It’s been a busy week for the British clean energy industry.
On Monday, the business secretary, Greg Clark, announced the launch of phase one of a £246 million four-year Government investment in revolutionising the UK energy grid through the development and improvement of battery technology and storage. Phase one includes the creation of a £45 million “Battery Institute” competition to establish a centre for research into making battery technology more affordable and accessible. One of the longterm goals is the creation of giant battery facilities around the National Grid which would store excess wind and solar energy to be deployed at times of peak energy demand.
The investment, known as the “Faraday Challenge”, is part of the Government’s Industrial Strategy. It is split into three streams of research, innovation and scale-up and is being seen as a “game-changer” for the UK, enabling the UK to be a world leader in clean energy and transportation.
Responding to the announcement, Professor Philip Nelson, Chief Executive of the Engineering and Physical Sciences Research Council (EPSRC), said: “Batteries will form a cornerstone of a low carbon economy, whether in cars, aircraft, consumer electronics, district or grid storage. To deliver the UK’s low carbon economy we must consolidate and grow our capabilities in novel battery technology.”
Another aspect of the announcement is the introduction of new rules over the next year to enable households with solar panels to generate and store their own electricity with the help of new battery technology and to sell this electricity back to the National Grid. The rules would move away from the traditional tariff model which solar panel owners currently have to pay to import electricity from or export electricity to the National Grid. The new rules would also reduce energy costs for people and businesses that agree to use less electricity during peak times. Overall, the intention is to provide for greater flexibility in the electricity system. The Government and Energy regulator Ofgem estimate that consumers could save between £17 billion and £40 billion by 2050.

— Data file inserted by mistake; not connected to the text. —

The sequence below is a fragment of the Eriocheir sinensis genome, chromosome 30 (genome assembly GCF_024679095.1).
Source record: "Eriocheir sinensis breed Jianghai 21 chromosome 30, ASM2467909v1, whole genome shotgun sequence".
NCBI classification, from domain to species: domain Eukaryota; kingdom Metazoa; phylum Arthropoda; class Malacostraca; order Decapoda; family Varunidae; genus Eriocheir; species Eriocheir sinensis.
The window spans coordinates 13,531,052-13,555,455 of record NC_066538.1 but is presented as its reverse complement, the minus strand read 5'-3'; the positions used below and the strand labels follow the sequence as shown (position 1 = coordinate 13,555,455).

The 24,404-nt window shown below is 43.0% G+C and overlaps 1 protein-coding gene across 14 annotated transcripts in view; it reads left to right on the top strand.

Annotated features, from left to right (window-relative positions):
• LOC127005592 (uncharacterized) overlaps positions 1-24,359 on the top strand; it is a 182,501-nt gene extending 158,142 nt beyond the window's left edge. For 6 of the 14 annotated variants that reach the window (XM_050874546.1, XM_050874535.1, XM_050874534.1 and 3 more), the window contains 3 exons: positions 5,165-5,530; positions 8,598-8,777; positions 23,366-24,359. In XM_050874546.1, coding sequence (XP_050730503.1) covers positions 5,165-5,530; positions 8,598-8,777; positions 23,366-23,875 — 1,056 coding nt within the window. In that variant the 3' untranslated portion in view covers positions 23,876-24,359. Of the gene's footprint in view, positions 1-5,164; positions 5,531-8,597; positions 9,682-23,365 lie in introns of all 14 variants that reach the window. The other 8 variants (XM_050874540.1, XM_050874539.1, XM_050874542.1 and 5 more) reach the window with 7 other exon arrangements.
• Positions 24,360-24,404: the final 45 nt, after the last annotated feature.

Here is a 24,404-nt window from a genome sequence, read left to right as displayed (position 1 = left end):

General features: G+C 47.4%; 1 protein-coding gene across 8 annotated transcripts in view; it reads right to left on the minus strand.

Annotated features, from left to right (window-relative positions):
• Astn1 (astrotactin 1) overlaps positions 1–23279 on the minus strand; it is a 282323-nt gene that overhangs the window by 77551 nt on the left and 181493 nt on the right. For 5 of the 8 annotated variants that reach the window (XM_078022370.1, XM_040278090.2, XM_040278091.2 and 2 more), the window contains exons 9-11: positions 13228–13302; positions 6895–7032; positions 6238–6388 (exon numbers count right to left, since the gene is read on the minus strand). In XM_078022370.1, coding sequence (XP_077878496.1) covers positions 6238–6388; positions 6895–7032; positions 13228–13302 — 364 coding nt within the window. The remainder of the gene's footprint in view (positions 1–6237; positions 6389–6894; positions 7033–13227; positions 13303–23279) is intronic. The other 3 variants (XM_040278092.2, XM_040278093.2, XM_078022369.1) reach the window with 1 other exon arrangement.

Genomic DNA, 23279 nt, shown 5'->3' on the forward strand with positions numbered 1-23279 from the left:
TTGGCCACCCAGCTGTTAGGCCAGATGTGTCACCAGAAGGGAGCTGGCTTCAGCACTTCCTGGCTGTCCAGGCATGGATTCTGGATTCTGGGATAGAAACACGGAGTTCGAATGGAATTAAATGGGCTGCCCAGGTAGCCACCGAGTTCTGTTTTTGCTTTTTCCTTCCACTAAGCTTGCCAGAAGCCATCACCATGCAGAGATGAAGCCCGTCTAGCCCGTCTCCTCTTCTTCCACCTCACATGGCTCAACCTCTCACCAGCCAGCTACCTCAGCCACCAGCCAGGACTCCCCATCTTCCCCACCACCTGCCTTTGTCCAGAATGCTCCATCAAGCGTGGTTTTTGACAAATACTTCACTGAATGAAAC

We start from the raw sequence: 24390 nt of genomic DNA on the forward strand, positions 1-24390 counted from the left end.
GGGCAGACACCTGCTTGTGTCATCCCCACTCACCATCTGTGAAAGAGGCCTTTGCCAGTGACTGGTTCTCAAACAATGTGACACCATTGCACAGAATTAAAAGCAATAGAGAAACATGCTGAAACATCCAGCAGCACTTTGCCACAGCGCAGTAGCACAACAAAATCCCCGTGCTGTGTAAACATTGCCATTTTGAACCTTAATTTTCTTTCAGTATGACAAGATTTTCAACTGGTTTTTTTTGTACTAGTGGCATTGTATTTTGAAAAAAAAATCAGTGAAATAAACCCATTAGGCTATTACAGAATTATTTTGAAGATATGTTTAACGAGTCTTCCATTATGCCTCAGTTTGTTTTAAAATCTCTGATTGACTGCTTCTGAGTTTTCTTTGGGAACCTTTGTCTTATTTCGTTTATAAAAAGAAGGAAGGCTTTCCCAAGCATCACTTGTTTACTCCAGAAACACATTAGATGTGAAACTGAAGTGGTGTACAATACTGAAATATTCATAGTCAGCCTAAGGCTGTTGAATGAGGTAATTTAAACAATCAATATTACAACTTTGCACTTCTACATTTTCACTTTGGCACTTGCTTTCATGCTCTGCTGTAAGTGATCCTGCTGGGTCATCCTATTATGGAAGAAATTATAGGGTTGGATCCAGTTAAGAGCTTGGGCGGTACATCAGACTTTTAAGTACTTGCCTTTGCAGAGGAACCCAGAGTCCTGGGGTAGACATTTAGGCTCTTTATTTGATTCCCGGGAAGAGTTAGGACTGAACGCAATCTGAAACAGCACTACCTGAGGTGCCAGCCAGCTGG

These developments will be facilitated by the roll-out of smart meters and the development and installation of smart gadgets and appliances, enabling a washing machine to be turned on by the internet during a period of high energy supply or a freezer being turned off for a few minutes to regulate demand. Tech companies, such as Google and Amazon, are already eyeing up opportunities in this new market to act as energy suppliers on the back of Ofgem agreeing to relax licencing and data sharing rules. This would give such companies direct control over appliances in a customer’s home, which has raised some serious concerns over privacy and security.
In other developments, earlier this week, the world’s first floating wind farm began trials off the coast of Scotland. Using revolutionary technology, this trial if successful, would enable wind energy to be generated in waters that are too deep for bottom-standing turbines, opening a new frontier for wind energy. Although currently much more expensive that traditional wind turbines, producers are hopeful that the cost of floating turbines will fall, just as it has for traditional turbines.
Finally, the UK has made a bold announcement to ban the sale of new petrol and diesel cars from 2040, following on from a similar announcement made by France earlier this month. Perhaps somewhat fortuitously, this announcement was followed by BMW announcing that it would start developing a fully electric Mini car at its plant in Oxford, UK.
After years of ignoring clean energy and environmental issues, it looks like the UK Government is finally starting to sit up and take notice. This week’s developments are an excellent step forward. However, much more investment and innovation is still needed for the UK to meet its 2030 Agenda commitments.